Family law insights: surrogacy law

19 September 2016 Topics: Family law

Justine Woods, a partner in our family law team recently received an enquiry from a Grade 12 legal studies student at a rural high school requesting commentary from a legal professional regarding the current surrogacy laws. Justine was, of course, more than happy to share her knowledge on the subject.

Does it cause any major disruptions or problems for legal professionals that surrogacy arrangements aren’t legally enforceable?

Obviously, it is very difficult as lawyers console intended parents and advise that they have no legal rights if and when a surrogate exercises her legal rights to either abort the child or retain the child.

On the other hand, should the intended parents choose not to accept the child the surrogate mother has no legal rights except to be compensated for her surrogacy costs. Section 11 of the Surrogacy Act 2010 (Qld) defines ‘surrogacy costs’ as the costs associated with becoming pregnant, giving birth and being party to proceedings in relation to a parentage order. There is no discernible right to child maintenance and the surrogate might then have to consider the process of adopting the child to another family.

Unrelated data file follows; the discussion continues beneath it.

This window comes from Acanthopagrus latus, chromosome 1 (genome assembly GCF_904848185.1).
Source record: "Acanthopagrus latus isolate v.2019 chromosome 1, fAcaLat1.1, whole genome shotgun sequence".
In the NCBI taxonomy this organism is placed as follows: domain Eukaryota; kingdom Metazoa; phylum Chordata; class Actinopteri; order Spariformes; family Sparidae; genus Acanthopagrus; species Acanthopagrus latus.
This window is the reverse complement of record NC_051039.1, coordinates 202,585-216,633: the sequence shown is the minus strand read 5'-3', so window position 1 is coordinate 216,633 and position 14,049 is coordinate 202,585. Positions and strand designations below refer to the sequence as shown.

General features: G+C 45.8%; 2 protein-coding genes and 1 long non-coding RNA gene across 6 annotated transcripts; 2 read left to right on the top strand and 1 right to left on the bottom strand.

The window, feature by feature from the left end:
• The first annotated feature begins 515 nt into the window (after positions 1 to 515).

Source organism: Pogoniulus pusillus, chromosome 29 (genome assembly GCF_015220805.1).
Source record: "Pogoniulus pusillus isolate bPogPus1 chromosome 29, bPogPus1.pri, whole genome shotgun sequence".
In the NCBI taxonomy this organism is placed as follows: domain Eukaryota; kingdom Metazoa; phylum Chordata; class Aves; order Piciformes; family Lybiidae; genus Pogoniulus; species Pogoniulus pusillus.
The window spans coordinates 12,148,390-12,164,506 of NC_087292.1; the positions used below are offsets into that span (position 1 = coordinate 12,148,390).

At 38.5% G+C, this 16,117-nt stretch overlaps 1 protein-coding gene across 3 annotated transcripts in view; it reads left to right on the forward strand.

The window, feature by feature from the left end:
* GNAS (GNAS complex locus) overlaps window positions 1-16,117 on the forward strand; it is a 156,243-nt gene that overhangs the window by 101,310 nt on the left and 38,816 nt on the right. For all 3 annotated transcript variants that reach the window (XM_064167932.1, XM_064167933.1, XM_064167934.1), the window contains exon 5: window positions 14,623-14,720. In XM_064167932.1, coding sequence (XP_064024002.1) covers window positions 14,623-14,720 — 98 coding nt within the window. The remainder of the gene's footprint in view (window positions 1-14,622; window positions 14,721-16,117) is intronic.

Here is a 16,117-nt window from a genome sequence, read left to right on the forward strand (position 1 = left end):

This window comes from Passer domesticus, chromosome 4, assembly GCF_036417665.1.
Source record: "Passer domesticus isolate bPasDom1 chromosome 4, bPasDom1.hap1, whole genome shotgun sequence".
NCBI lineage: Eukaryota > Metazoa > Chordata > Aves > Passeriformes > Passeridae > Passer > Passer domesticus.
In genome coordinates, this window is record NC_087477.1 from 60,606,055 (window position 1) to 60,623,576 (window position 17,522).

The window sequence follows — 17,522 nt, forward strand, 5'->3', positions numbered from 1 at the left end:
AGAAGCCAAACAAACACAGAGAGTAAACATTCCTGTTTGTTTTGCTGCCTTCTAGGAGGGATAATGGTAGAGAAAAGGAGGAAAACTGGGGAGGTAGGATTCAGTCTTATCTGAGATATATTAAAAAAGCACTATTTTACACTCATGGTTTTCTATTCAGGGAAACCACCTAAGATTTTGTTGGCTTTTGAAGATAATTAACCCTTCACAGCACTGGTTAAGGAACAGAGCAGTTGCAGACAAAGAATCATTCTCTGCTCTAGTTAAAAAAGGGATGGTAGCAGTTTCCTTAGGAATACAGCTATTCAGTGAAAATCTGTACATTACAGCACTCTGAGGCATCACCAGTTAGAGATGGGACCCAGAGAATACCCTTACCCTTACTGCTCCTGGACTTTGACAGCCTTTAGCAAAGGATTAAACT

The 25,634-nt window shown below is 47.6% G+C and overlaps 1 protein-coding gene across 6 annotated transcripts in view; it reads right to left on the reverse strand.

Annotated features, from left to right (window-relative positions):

Could you give me a bit of an insight into how the relevant stakeholders are affected?

Surrogates, intended parents and children are affected by surrogacy laws in relation to medical, emotional, legal and financial issues (Victorian State Government, 2016).

What are the rights of the parties involved in a surrogacy arrangement? And does the law effectively balance the rights of all parties involved?

Section 21 of the Surrogacy Act 2010 (Qld) allows parents in a surrogacy arrangement to apply for a parentage order after 21 days has passed since the birth of the child. In MJW v AJL [2013] QChC 5 the parents successfully received a parentage order that allowed them to receive legal recognition as parents. The surrogate mother did not dispute this application. This is an ideal outcome and a view of the surrogacy law working well.